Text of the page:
Americans, in most parts of the United States, do have a love affair with their automobiles. After all, here you can drive eight hours or more and be in the same state, whereas in most places in Europe you can cross several different countries during that time! The United States is very large indeed!
And our urban areas often sprawl. I live in a sprawling Southern metropolitan area that covers about twenty counties. We have just about everything and anything one would want to do – but it often comes at a high driving price.
I love this insight by Jack Petrash in his book, “ Covering Home: Lessons On The Art of Fathering from the Game of Baseball”:
I can still remember my parents packing the car for our summer vacation. The trunk of our ‘52 Ford was filled to the capacity with suitcases and boxes of food. The back seat belonged to my brother and me and we were told in no uncertain terms that we had better behave. “You are going to be in the car for a long time. Bring something to play with and don’t fight. This will be a long trip.”
That “long trip” was a fifty-mile drive that we made once a year to stay at a little motel on a small lake on Long Island. Nowadays, this distance is a daily commute. Back then, during most months, I was not in the car for even two hours.”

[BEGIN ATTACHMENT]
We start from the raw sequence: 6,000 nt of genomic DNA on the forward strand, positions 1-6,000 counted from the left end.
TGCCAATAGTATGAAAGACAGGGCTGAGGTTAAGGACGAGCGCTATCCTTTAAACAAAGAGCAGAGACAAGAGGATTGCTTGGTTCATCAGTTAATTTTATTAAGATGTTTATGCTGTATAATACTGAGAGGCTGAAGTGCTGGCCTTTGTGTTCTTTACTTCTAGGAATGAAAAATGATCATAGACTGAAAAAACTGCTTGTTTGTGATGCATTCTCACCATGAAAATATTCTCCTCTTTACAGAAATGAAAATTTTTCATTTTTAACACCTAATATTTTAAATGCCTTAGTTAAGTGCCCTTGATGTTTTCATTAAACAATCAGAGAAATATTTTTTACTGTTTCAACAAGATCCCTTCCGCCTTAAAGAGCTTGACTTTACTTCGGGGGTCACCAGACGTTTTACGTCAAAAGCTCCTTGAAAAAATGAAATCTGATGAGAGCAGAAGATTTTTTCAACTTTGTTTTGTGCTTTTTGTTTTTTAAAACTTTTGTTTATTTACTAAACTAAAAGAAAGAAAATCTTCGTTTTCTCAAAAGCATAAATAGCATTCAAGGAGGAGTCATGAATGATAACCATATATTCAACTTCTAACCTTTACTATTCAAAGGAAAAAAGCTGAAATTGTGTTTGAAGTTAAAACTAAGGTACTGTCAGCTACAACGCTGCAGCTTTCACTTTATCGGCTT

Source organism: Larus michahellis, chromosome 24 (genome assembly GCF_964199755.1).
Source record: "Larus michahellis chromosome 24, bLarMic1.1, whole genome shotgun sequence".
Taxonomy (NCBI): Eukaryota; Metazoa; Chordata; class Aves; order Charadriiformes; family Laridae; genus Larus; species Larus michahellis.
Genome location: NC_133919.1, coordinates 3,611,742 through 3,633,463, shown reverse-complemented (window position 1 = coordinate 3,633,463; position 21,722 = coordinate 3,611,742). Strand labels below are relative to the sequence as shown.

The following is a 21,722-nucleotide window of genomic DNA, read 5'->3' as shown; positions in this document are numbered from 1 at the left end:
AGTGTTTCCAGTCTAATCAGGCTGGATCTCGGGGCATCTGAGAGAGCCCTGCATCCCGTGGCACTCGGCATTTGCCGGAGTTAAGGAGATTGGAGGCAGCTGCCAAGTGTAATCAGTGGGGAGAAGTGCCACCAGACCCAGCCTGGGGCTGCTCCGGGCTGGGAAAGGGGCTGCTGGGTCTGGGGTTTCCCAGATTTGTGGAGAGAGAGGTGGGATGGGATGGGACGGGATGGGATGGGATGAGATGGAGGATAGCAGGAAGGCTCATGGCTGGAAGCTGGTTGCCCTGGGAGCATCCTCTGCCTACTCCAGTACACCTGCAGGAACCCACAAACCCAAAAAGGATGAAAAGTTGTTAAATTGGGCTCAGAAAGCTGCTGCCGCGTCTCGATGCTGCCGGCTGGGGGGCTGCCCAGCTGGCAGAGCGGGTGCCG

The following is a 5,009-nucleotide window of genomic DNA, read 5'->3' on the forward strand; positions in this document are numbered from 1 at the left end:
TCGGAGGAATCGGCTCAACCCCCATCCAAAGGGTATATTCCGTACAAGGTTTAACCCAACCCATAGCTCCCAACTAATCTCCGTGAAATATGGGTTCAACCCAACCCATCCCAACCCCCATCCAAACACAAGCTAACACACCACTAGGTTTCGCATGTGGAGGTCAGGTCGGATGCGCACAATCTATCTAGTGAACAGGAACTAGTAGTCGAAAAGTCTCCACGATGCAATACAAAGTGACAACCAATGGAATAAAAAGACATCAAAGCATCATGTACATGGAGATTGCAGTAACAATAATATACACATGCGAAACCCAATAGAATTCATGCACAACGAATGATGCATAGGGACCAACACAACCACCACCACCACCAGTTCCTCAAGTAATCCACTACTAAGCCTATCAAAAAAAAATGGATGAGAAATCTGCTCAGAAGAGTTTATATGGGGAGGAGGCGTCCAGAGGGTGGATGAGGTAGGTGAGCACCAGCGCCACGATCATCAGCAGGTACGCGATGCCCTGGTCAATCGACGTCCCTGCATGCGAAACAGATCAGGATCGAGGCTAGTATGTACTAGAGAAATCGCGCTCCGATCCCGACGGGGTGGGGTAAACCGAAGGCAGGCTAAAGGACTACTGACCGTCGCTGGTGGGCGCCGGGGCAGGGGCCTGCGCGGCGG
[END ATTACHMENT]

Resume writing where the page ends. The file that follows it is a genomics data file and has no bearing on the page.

Spending hours in a car is difficult on small children, and on us as well. It is an area that can almost creep up on us as we realize the amount of time we have spent in the car in the past week, the past month, the past year. My husband and I were driving back from his parent’s home yesterday and we looked at each other and marveled how many hours we must have spent in a car together in the past 25 years – together, without children and together with children.
I think there are some simple ways to think about reducing time in the car, and the first step is to being aware and wanting to change that pattern for your children. Spontaneous, outside play at home is far more important than being in a car. As Jack Petrash writes, “If our children today are wired and wound up, it is often because they have been denied an outlet for their nervous energy.” So if your children do not seem robust, but instead whiny, difficult, demanding, nervous and anxious – double check how much time you are in the car!
To reduce car time think of:
1. Simplifying your rhythm and times you are out of the house. The most successful Waldorf homeschooling families I know are home four days a week or so. Sometimes the adults of the family go out more, but the children are home. This is not always possible for single parents or for those whose partners and spouses travel, but simplifying your rhythm to include “less” is always more indeed.
2. Simplify your errand running. Can you order on line? Do you have to go to the grocery store every week or could you go less often? How far can you stretch?
3. Can you make connections with your neighbors? I think this can be an important support piece in staying home. Or, if you are in a rural area, you might enjoy just the art of being on your land and the quiet.
4. Can you come up with a rhythm that will anchor you whilst you are home? Where and when are your rising times, your meal times, your times when you work WITH your children around the home, your singing, your baking/crafting/painting kinds of activities, your preparing for festivals and feasts? These things form the backbone of the family no matter what the age of your children.